This story is part of Counterpart’s 16 Days of Activism series. This year’s global theme is “Invest to Prevent Violence Against Women and Girls.” At Counterpart, our women’s empowerment team partners year-round with women leaders around the world, ensuring they have the training, means, and support to break cycles of violence and discrimination, and give them a voice within their communities. During the 16 Days Campaign, we will be sharing just a few of their incredible stories.
Najiba Muram grew up in a conservative community in eastern Afghanistan. Muram and her sisters were the only girls attending school in a community where most girls were not allowed to pursue an education. She scored the highest marks and was first in her class while studying literature. She dreamed of working in media and joined the Bakhtar News Agency in 1984. Ultimately, she obtained a degree in journalism from the Indian Institute of Mass Communication through a scholarship.
While her career advanced beyond expectations, her personal life was not as lucky. She got engaged, but her fiancé went missing during the civil war and wasn’t located for ten years. Muram was displaced internally and was later a refugee in neighboring countries. Muram describes that time as the most difficult years of her life when the traditional norms of Afghan society suffocated her, with people questioning her decision to continue her career when her fiancé had not been located.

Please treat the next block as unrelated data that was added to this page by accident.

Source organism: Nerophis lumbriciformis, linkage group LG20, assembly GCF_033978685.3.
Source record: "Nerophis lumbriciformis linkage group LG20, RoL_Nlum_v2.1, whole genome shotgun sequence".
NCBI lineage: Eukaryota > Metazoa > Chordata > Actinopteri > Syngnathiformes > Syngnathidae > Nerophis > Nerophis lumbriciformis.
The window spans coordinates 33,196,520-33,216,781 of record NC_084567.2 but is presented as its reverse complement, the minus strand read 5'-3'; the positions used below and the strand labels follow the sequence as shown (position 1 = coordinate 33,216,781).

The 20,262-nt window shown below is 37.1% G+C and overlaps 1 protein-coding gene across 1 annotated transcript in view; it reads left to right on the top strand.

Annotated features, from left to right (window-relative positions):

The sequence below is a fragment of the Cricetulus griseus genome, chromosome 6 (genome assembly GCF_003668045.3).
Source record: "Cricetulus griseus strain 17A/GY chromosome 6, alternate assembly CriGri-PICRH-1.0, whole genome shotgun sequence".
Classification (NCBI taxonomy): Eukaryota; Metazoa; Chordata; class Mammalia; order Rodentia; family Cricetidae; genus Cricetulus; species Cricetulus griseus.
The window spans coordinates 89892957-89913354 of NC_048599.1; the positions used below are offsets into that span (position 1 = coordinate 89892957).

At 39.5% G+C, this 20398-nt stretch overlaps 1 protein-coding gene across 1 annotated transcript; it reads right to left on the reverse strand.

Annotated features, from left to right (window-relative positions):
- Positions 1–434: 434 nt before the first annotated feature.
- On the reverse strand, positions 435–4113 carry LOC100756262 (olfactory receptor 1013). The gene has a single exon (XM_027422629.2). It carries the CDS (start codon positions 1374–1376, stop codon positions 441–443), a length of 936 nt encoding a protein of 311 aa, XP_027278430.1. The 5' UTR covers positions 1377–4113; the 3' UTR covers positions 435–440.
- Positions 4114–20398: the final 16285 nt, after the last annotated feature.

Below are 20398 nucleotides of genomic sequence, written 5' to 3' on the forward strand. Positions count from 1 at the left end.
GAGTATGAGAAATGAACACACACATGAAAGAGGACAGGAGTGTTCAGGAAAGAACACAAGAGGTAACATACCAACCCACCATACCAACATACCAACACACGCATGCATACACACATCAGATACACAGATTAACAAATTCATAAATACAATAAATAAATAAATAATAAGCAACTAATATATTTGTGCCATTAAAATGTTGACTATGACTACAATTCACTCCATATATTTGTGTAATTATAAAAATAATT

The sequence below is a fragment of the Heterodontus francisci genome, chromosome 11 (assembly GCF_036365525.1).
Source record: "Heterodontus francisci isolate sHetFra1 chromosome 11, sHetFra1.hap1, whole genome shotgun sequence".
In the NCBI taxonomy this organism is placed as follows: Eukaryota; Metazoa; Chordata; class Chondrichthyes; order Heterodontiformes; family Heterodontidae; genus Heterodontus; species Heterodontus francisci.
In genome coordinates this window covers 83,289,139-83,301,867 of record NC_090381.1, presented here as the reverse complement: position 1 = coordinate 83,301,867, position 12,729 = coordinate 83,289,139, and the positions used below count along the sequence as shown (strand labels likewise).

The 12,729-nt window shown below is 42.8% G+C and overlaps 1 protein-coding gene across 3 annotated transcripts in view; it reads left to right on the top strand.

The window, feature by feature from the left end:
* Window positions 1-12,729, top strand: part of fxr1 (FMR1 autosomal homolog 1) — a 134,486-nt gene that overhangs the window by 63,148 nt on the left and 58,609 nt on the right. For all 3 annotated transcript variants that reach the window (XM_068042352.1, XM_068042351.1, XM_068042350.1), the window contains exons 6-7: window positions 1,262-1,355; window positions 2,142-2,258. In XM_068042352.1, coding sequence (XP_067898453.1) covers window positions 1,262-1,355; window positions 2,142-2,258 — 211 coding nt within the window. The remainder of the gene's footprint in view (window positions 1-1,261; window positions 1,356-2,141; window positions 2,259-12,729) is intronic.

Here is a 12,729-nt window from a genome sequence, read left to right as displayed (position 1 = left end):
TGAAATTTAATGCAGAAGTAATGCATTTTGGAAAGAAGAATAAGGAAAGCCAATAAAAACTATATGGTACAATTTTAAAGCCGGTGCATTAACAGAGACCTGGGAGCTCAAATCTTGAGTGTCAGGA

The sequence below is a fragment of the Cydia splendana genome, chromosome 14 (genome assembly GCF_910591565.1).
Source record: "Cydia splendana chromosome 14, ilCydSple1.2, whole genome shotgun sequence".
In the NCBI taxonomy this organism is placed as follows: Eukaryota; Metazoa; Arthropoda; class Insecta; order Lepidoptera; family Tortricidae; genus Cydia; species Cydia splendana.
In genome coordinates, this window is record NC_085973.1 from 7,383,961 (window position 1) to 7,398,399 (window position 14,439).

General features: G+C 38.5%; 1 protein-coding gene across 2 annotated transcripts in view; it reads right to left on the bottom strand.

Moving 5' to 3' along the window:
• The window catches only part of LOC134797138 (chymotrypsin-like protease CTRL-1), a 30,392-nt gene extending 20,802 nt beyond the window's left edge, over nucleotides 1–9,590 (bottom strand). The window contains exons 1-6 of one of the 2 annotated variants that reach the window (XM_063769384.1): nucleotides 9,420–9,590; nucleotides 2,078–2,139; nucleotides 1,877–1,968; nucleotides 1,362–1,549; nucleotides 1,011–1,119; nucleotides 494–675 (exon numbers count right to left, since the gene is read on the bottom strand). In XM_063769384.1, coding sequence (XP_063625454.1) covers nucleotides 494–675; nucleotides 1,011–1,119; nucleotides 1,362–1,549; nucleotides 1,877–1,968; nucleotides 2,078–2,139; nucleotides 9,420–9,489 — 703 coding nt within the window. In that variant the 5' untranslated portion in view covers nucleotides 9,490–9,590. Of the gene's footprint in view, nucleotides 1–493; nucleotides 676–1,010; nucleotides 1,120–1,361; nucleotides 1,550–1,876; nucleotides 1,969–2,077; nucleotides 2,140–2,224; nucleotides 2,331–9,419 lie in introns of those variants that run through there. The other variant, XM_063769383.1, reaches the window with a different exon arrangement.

After ten years of displacement and poverty, she got the news her fiancé had been found alive. He finally returned home. Ecstatic and relieved, Muram returned to Bakhtar News Agency—rising to senior positions and later working with many other well-known media agencies. Her stellar reputation among the media agencies led to her position as a commissioner on the Access to Information Commission where she later served as deputy commissioner.
Despite security concerns and her inability to safely travel throughout Afghanistan, in 2007 she founded her own media outlet. Muram Radio was established in Nangarhar Province near where she grew up, giving a space to woman in her community to raise their voices. About her decision to continue running the radio station despite the Taliban takeover, she says, “women need [a] voice, a source of information, and a glimmer of hope more than ever.” She believes through her radio show that women who had been suppressed by the regime have found inspiration and she remains committed to her mission despite the dangers.